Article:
- Republicans need to figure out what sort of party they are going to become.
- McLean is the home to the ruling class. And Terry McAuliffe is the candidate of the ruling class.
- Two career federal employees can easily bring in the $200,000 that makes you an average household in McLean.
- If the Tea Party was about grabbing pitchforks and storming the castle, McLean is the castle.
Democrat Terry McAuliffe beat Republican Ken Cuccinelli in Virginia's governor race, outraising Cuccinelli nearly two-to-one and dominating in the richest part of the state.
What’s going on here?
First, upper-middle class, white suburbs have marched steadily toward the Democrats for several decades. Montgomery County, Md., and Arlington, Va., switched sides. So did the wealthy New York suburbs in Westchester County, N.Y., and Fairfield County, Conn. Philadelphia’s “collar counties," once Republican bastions, are now Democratic bellwethers.
Why are the white-collar suburbs moving to the Dems? “I think it’s the social issues,” Bill DuBose tells me at Greenberry's coffee shop in McLean.
The McLean Greenberry's is the type of place where everyone knows the name of his state delegate. When I pulled into Greenberry's, I parked between a Mercedes and a BMW.
Most families in McLean earn more than $200,000, according to the Census Bureau.
McLean lies within the Dranesville District of Fairfax County. Dranesville runs along the Potomac River from the Arlington border to the Loudoun County border. It includes the mansions overlooking the cliffs of the Potomac. Dranesville includes the CIA headquarters in the Langley neighborhood and lush, bucolic Great Falls. In Dranesville, there are neighborhoods you’re not rich enough to even know about.
It’s home to lobbyists like former Sen. Byron Dorgan and his lobbyist wife Kimberly. Newt Gingrich lives in a gated community in McLean. And, of course, Terry McAuliffe resides in McLean.
In 2009, Republican Bob McDonnell eked out a win in Dranesville, 51 percent to 49 percent. In 2012, Obama carried Dranesville 56 to 44.
On Tuesday, McAuliffe won Dranesville 57 to 38. He carried the McLean precinct 59 to 36.
Robin Walker of McLean identifies herself as a Republican. She thinks taxes are “way too high.” She voted for McDonnell in 2009 and Mitt Romney in 2012, she told me at Greenberry's. But on Tuesday, Walker voted straight Democrat. Why? “Women's issues,” were the first words out of her mouth - matching the thesis of DuBose, her financial planner.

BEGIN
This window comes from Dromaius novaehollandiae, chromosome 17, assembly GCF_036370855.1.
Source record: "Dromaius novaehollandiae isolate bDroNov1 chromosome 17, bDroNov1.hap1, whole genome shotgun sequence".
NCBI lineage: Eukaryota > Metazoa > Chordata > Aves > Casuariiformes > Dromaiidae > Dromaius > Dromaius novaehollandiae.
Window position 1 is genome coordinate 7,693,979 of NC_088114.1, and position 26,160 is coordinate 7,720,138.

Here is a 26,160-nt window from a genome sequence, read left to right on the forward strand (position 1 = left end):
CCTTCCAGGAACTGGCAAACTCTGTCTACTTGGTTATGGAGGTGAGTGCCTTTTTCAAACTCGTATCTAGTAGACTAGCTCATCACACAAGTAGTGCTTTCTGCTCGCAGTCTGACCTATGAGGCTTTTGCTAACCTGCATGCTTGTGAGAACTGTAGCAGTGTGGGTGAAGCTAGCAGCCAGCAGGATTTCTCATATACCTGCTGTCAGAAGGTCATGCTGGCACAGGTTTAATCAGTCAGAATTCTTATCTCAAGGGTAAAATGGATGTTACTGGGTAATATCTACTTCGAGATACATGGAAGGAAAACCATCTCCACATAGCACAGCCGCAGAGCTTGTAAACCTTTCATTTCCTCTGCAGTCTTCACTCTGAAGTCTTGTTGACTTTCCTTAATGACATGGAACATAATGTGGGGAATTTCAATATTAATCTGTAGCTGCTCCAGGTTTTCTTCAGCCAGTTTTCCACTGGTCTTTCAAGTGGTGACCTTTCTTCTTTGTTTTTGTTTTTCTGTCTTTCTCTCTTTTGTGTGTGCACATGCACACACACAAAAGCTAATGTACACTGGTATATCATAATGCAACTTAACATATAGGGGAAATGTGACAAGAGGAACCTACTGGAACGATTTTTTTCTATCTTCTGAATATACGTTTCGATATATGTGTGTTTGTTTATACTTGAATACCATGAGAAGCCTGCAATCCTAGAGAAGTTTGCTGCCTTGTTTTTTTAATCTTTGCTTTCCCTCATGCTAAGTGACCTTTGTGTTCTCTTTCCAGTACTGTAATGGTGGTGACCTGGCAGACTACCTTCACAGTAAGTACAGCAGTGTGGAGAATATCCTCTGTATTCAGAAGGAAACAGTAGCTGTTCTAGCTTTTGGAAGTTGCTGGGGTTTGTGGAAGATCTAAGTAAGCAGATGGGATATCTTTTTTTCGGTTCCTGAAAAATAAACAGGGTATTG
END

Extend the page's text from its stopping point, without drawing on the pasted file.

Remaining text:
In his past career, DuBose was a federal lobbyist. He calls himself an independent, but, like Walker, he attended a few McAuliffe fundraisers this year.
DuBose agrees that Fairfax’s leftward tack mirrors the progression of most suburbs outside the South. But he points out that in Fairfax, there’s another factor: The county’s wealth comes from big government.
Outside Greenberry's, a federal employee who wouldn't give me his name described himself as a “Rockefeller Republican.” He praised the tax hikes in the “Simpson-Bowles” deficit reduction plan. A Republican who backed McDonnell and Romney, this 40-year veteran of the federal government told me he was still an undecided voter as of 10 a.m. on Election Day. While he found McAuliffe “untrustworthy,” he derided Cuccinelli as a Tea Partier.
This echoed McAuliffe ads blasting Ken Cuccinelli as a “Tea Party” Republican and a “shutdown Republican” cozy with Texas Sen. Ted Cruz.
McLean has no use for Tea Partiers. If the Tea Party was about grabbing pitchforks and storming the castle, McLean is the castle.
Two career federal employees can easily bring in the $200,000 that makes you an average household in McLean. More to the point, revolving-door lobbyists and executives for federal contractors make a lot more than that and live large in McLean.
McLean is the home to the ruling class. And Terry McAuliffe is the candidate of the ruling class.
To outside observers, McAuliffe’s involvement with a subsidy-suckling green car boondoggle derided by a Virginia official as a “visa for hire scheme” is sketchy. At Greenberry's in McLean, one voter praised it as “business success.”
And Cuccinelli grates on the elites of McLean. His first crusade was opposing Northern Virginia developers in their campaign for tax hikes to build roads. He’s made battling crony capitalism a major theme of his campaign. Maybe more importantly, Cuccinelli has been branded as a social conservative.
The day before Election Day, at an outdoor Cuccinelli rally in Culpeper, a full hour outside the Beltway, State Delegate Bryce Reeves was the emcee. He quoted three bible verses. At all the Cuccinelli rallies, New York Mayor Michael Bloomberg - a big McAuliffe backer - was invoked as the devil. In Culpeper, a farm tractor sat next to Cuccinelli's stage.
In McLean, Chevy Chase, Md., and Scarsdale, N.Y., you don’t see tractors, and you don’t casually cite scripture.
Political trends rarely move in straight lines, but Cuccinelli-McAuliffe highlights a trend: Democrats are becoming the party of the elites.
Republicans need to figure out what sort of party they are going to become.
Timothy P. Carney, The Washington Examiner's senior political columnist, can be contacted at email@example.com. His column appears Sunday and Wednesday on washingtonexaminer.com.